Fort Hood Sentinel
Standing watch over Fort Hood since 1942
MONDAY, NOVEMBER 30, 2015  06:16:31 PM

Never Forgotten. Community feels relief in wake of Hasan sentencing

Email   Print   Share By Erin Rogers, Sentinel Staff
September 5, 2013 | News
View Larger Image
The memorial dedicated to the Nov. 5, 2009 shooting victims stands in Fort Hood’s Memorial Park across from III Corps Headquarters. (Photo by Erin Rogers, Sentinel Staff)
View Larger Image
Family members address members of the media Aug. 28 following the announcement of a death sentence for Nidal Hasan. (Photo by Pfc. Erik Warren, 3rd Cav. Public Affairs)
View Larger Image
A makeshift memorial adorns the fence surrounding the crime scene, where 13 people were killed and more than 30 others wounded by then-Maj. Nidal Hasan Nov. 5, 2009. In the nearly four years since the attack, hundreds of mementos have been placed along this fence line outside the Soldier Readiness Processing Center. (Photo by Sgt. Ken Scar, 7th MPAD)
With the court martial of U.S. v. Maj. Nidal Hasan ending in a death sentence Aug. 28 after nearly four weeks of legal proceedings, the overarching feelings among Fort Hood community members are those of agreement with the panel’s decision of a death sentence and relief at the conclusion of the court martial.

The death sentence was one the government pushed for, especially during government lead counsel Col. Michael Mulligan’s closing argument prior to the panel’s deliberation of sentence.

“You cannot offer what you don’t own; you cannot give away what is not yours. He can never be a martyr because he has nothing to give … Do not be misled; do not be confused; do not be fooled. He is not giving his life. We are taking his life. This is not his gift to God, it’s his debt to society. He will not now and will not ever be a martyr. He is a criminal, a cold-blooded murderer. On 5 November he did not leave this earth, he remained to pay a price. To pay a debt. The debt he owes is his life,” Mulligan told members of the panel during closing arguments Aug. 28.

Community members seemed just as passionate about the sentencing.

“This guy is obviously guilty, we all knew it from the beginning, from day one,” said Dale Pierce, a retired Soldier and Fort Hood community member.

Pierce is also a friend and former coworker of Michael Cahill, a retired chief warrant officer 2 and one of the victims of the Nov. 5, 2009 massacre at the Soldier Readiness Processing Center.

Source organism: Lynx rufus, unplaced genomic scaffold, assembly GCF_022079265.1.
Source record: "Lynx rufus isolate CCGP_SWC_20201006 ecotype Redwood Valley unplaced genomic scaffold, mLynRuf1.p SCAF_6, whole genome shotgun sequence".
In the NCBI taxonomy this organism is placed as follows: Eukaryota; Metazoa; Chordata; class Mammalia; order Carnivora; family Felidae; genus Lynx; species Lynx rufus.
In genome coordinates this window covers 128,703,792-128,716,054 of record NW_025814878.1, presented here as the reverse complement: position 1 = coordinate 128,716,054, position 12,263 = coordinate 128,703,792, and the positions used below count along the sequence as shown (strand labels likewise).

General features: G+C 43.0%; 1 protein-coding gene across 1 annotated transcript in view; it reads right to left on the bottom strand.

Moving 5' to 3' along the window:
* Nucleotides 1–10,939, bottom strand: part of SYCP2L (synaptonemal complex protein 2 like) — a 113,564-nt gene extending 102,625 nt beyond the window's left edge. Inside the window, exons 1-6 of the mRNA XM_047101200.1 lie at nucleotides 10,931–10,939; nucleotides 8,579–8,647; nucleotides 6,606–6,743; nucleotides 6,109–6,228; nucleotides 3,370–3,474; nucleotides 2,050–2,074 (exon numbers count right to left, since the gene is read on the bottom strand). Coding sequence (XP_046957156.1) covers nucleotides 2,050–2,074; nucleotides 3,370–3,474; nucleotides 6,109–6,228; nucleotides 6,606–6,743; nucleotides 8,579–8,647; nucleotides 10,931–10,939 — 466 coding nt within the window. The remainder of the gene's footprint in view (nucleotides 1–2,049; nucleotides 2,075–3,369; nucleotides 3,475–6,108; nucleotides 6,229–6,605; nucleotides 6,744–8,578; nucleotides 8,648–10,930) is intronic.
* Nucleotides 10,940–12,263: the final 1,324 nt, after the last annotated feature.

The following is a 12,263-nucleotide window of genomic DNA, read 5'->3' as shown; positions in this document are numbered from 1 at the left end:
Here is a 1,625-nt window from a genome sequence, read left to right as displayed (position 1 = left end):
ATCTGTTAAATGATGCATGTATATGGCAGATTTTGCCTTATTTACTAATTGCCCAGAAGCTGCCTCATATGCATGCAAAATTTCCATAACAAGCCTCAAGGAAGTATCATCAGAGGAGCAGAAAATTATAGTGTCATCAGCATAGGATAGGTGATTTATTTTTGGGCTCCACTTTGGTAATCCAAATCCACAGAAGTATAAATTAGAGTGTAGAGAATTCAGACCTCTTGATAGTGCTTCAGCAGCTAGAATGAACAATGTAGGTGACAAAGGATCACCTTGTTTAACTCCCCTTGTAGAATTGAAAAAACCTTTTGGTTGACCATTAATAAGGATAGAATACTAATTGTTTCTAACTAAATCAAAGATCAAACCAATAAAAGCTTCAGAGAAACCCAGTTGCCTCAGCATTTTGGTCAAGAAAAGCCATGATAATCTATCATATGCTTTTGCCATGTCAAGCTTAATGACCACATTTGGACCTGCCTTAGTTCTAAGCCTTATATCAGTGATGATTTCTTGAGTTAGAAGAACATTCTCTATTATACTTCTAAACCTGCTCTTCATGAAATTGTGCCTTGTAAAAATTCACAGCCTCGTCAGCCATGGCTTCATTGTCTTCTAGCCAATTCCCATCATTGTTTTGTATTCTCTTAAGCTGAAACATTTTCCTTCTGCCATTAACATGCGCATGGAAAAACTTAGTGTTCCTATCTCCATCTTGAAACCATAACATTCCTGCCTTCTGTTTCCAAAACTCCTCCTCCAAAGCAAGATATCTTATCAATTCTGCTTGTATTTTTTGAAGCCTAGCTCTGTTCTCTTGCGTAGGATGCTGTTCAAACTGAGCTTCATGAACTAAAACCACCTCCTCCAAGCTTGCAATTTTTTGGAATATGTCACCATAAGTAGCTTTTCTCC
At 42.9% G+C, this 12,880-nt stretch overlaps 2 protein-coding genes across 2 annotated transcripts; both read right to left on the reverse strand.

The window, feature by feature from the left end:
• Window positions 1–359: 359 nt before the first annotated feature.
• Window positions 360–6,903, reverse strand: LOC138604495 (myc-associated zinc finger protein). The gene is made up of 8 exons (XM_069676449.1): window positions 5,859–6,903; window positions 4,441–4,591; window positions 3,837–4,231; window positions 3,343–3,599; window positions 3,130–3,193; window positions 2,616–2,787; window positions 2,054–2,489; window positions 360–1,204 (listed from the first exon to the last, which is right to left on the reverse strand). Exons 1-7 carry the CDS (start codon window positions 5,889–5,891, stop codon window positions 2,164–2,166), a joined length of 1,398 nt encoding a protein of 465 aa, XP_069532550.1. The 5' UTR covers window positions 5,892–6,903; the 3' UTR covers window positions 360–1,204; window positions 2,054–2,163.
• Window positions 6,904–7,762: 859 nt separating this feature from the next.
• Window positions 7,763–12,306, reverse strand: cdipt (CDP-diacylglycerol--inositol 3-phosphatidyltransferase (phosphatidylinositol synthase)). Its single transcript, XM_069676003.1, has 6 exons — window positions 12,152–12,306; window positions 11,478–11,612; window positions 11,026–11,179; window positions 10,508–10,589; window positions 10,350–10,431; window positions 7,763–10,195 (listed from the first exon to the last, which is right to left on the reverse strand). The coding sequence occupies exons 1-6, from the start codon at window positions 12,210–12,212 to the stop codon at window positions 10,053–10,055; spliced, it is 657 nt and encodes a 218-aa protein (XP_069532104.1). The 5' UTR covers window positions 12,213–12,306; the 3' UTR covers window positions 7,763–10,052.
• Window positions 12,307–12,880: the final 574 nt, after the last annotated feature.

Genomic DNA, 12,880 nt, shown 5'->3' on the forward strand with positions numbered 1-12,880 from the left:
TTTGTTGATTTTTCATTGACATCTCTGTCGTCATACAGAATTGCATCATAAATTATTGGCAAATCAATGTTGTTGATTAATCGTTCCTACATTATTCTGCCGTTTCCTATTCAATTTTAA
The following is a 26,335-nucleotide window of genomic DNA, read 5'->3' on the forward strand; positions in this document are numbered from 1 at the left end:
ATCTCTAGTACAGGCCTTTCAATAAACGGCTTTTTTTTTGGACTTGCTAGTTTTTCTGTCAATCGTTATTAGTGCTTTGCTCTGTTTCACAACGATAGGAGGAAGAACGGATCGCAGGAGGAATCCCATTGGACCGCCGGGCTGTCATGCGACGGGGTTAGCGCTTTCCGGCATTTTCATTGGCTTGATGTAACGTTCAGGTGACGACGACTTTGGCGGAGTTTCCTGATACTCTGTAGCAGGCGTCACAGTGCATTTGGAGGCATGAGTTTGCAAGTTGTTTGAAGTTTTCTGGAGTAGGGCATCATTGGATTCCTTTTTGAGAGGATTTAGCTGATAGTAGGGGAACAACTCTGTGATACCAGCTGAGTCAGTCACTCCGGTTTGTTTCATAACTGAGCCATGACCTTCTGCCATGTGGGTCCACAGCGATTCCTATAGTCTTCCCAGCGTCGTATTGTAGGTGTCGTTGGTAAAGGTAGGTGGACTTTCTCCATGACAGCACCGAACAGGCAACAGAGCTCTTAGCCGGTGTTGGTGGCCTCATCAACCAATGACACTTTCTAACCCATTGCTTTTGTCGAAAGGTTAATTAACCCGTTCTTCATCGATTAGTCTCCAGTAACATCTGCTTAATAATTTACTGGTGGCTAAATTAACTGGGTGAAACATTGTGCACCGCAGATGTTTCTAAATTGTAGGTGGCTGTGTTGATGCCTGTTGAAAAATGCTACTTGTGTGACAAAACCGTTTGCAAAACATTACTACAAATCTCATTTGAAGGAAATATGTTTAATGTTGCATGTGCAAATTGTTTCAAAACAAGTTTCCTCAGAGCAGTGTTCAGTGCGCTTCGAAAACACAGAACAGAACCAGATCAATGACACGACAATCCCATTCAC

“Cahill was the guy I’d always go see for sick call back when we were both in the Army. He was such a wonderful guy – didn’t deserve what Hasan did to him, none of them did. Hasan deserves this sentence,” Pierce said, adding that he hopes this death sentence will be an example and discourage others from trying anything like this ever again.

A few community members said the biggest disappointment out of this whole trial for them, is that the massacre is still classified as workplace violence, and not as an act of terrorism.

“Our legislators need to change Hasan’s attack to a terrorist attack, it wasn’t just workplace violence. I’m happy with the outcome of the death sentence, but very unhappy that the attack is still considered workplace violence,” John Adair, a retired Soldier at Fort Hood, said. “He went against the people he swore an oath to protect, during a time of war, that’s treason. He is a terrorist.”

Jake Marshall, a Fort Hood civilian employee, agreed with Adair’s thoughts about the workplace violence classification, but has an indifferent feeling toward the death sentence, saying it is in justice’s hands.

“The justice system is what it is, whether we disagree with it or not, so the sentencing is appropriate according to justice. But it was a terrorist act, not workplace violence,” Marshall said. “I’m really not happier or sadder about the death sentence for him, it is what it is; but I am mad about the attack being classified as workplace violence – that isn’t right.”

The most common feeling among the community members has to do with the survivors and Families of the victims of Nov. 5, 2009, wanting them to have peace now that the trial is over.

“The most important thing now is that those survivors and Family members will finally have some sort of closure after almost four years,” said Meagan Caton, Fort Hood Army spouse, while Larry Banken of Fort Hood had a stronger opinion on the subject.

“He deserves the death penalty, though it would be even worse to make him suffer for life in prison. He needs to suffer like he made the victims and Families suffer,” Banken said.

Mostly, the community members want the Families and survivors to know they are being thought of, said Roy Reynolds of Fort Hood, a retired Soldier. “The sentence being passed will bring great closure to grieving people, hopefully, and even greater closure when the sentence is actually carried out,” Reynolds said. “All the people who’ve suffered should know they’re not alone.

“And they should know,” he added, “we think of them daily.”
Related Articles
  • No related articles found.
Popular News Articles
Subscribe     Fort Hood Sentinel,    RSS Feeds
Site maintained by the Temple Daily Telegram,